Hieronymus Cock, La gravure à la Renaissance

Art, Drawing and illustration
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 (Pieter van der Heyden d’après Pieter Brueghel l’Ancien, ‘Luxuria (la Luxure)’, de la série ‘Les sept péchés capitaux’, détail / ©DR)
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Pieter van der Heyden d’après Pieter Brueghel l’Ancien, ‘Luxuria (la Luxure)’, de la série ‘Les sept péchés capitaux’, détail / ©DR
 (Pieter van der Heyden d’après Pieter Brueghel l’Ancien, ‘Luxuria (la Luxure)’, de la série ‘Les sept péchés capitaux’, détail / ©DR)
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Pieter van der Heyden d’après Pieter Brueghel l’Ancien, ‘Luxuria (la Luxure)’, de la série ‘Les sept péchés capitaux’, détail / ©DR
 (Joannes et Lucas van Doetecum d’après Jérôme Bosch, ‘L’Eléphant de guerre’ / ©DR)
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Joannes et Lucas van Doetecum d’après Jérôme Bosch, ‘L’Eléphant de guerre’ / ©DR
 (Johannes Wierix, Portrait de Volcxken Diericx / ©DR)
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Johannes Wierix, Portrait de Volcxken Diericx / ©DR
 (Pieter van der Heyden d’après Frans Floris, ‘L’Érection du serpent d’airain’ / ©DR)
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Pieter van der Heyden d’après Frans Floris, ‘L’Érection du serpent d’airain’ / ©DR

Visiting the wing of the Institut Néerlandais that houses the Hieronymus Cock exhibition is to admire a grandiose portrait of the 16th century. History, architecture, geography, mythology: when he founded his publishing house ‘The Four Winds’ in 1548, Cock began a sort of inventory of the era's artistic legacy through his etchings. At a time when imagery was still rare and precious, the etchings he published minutely reproduced the works of the masters of the Italian Quattrocento movement (particularly Raphael), maps of a rapidly expanding world, plans of remarkable Italian buildings and the most famous religious imagery of the era.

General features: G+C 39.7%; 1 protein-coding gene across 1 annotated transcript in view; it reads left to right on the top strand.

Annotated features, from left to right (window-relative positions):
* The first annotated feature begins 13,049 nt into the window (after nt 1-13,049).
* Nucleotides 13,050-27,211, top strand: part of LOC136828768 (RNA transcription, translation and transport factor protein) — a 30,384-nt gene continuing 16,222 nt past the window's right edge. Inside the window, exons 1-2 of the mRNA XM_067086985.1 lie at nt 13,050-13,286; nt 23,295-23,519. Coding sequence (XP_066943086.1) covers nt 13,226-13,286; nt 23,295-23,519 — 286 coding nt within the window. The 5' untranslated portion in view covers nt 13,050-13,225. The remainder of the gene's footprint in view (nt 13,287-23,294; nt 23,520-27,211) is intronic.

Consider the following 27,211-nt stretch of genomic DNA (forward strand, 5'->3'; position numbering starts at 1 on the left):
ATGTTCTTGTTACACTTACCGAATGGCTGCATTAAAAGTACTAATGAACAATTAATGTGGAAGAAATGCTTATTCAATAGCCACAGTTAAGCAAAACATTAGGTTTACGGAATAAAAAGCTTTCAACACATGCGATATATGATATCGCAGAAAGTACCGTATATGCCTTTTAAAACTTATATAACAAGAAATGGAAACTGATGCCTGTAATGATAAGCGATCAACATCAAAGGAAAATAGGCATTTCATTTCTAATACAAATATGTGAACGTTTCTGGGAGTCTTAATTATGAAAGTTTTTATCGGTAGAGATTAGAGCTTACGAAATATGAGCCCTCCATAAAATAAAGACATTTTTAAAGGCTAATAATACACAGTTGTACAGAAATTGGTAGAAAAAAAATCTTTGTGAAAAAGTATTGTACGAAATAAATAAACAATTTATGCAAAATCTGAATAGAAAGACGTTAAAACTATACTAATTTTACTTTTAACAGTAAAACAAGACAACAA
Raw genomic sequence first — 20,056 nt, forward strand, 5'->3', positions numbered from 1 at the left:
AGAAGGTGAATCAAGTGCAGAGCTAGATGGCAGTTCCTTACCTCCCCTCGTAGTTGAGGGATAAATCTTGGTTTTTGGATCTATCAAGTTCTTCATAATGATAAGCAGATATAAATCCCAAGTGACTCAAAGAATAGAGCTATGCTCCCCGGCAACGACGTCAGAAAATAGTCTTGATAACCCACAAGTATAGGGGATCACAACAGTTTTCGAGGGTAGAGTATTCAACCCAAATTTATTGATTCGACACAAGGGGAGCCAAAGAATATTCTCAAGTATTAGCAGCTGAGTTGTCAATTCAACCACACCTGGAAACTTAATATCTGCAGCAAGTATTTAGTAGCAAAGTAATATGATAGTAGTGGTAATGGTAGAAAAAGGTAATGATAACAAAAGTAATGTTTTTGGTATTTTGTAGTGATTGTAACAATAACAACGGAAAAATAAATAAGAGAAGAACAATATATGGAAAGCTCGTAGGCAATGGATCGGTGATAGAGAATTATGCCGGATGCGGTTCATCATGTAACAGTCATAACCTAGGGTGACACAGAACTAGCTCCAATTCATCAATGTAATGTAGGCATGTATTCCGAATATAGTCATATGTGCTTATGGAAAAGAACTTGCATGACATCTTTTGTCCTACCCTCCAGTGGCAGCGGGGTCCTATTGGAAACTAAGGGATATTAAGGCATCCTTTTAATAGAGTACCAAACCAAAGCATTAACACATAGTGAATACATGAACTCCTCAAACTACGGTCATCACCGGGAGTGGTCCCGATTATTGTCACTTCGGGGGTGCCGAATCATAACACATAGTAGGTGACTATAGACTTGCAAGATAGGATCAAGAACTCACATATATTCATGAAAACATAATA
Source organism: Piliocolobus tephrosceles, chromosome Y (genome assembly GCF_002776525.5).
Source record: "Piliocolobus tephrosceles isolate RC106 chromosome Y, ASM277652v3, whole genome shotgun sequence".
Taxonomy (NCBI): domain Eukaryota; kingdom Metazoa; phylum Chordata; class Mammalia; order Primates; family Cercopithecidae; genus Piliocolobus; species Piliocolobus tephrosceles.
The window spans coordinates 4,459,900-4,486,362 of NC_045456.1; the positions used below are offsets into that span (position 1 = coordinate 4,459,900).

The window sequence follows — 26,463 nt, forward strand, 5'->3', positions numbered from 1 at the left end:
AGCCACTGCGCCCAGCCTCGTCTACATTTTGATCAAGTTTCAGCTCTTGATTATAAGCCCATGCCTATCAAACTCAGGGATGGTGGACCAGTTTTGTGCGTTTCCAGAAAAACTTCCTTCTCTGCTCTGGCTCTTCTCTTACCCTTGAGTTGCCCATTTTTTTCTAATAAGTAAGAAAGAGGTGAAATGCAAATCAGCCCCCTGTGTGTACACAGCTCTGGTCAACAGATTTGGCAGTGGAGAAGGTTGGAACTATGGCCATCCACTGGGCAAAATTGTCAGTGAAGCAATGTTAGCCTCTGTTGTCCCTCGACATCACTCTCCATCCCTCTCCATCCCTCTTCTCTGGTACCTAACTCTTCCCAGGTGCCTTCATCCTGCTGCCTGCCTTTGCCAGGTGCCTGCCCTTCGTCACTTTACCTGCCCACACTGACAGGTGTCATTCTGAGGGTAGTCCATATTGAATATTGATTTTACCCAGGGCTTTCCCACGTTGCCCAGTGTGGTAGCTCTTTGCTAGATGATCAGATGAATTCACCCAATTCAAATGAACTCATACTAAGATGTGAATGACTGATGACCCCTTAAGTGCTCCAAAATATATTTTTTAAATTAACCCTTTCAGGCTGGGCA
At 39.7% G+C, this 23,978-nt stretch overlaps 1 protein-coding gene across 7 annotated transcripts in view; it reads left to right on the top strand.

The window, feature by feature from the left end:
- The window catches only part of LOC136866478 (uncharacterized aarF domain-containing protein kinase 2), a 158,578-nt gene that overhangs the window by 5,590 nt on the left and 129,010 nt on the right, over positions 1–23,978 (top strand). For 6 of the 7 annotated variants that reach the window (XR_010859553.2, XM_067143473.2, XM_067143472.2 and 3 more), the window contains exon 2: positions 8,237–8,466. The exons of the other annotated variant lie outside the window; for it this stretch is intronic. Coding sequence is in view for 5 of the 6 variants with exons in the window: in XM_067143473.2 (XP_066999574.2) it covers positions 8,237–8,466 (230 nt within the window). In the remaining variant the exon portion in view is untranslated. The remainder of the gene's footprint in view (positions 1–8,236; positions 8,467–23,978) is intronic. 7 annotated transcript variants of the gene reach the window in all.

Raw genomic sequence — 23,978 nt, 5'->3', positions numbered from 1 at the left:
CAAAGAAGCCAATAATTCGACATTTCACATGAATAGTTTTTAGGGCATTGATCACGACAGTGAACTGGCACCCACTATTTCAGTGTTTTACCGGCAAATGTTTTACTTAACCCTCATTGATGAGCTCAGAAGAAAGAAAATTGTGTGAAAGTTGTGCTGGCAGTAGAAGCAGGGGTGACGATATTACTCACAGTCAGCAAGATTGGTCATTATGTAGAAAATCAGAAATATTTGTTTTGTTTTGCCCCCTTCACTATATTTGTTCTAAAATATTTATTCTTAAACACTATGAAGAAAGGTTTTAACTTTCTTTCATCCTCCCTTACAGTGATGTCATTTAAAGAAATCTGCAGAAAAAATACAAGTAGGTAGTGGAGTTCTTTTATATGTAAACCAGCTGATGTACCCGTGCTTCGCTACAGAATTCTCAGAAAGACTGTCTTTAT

Living in Antwerp, the hub of the Western world at the time, Cock was fully involved in the Renaissance and the diffusion of the humanist spirit. While facilitating the circulation of works from Southern Europe, he allowed many Dutch artists to open up to global influences and to benefit from the copies that inspired their own creativity (while saving them the price of a trip to Rome or Florence).

Beyond the crucial importance of Cock’s publishing house in the intellectual and artistic development of the 16th century, the exhibition underlines the quality of the work it produced. Influential and innovative, ‘The Four Winds’ was also the principal outlet for the work of Brueghel the Elder, during a fruitful collaboration that lasted over 15 years and produced some astounding etchings. His amazing series on the seven deadly sins, full of absurd figures and perverse details, or his impressive landscapes bursting with life, are excellent advertisements for the treasures revealed by this surprising exhibition.

By: MD/EH

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Peter Strengers

Totally strange that the Netherlands' Governement is behaving so cheap by closing L'Institut Néerlandais after decennia of cultural exchange between la France and la Hollande. It might say something about the change in the Netherlandish politics that culture is not of any importance but only if it is understood and appreciated by the masses. I hope that this governement in Holland will always be recalled as the cheap, non-cultural, opportunistic politiciens without cultural view or insight but only people eager to get their own easy votes of the masses.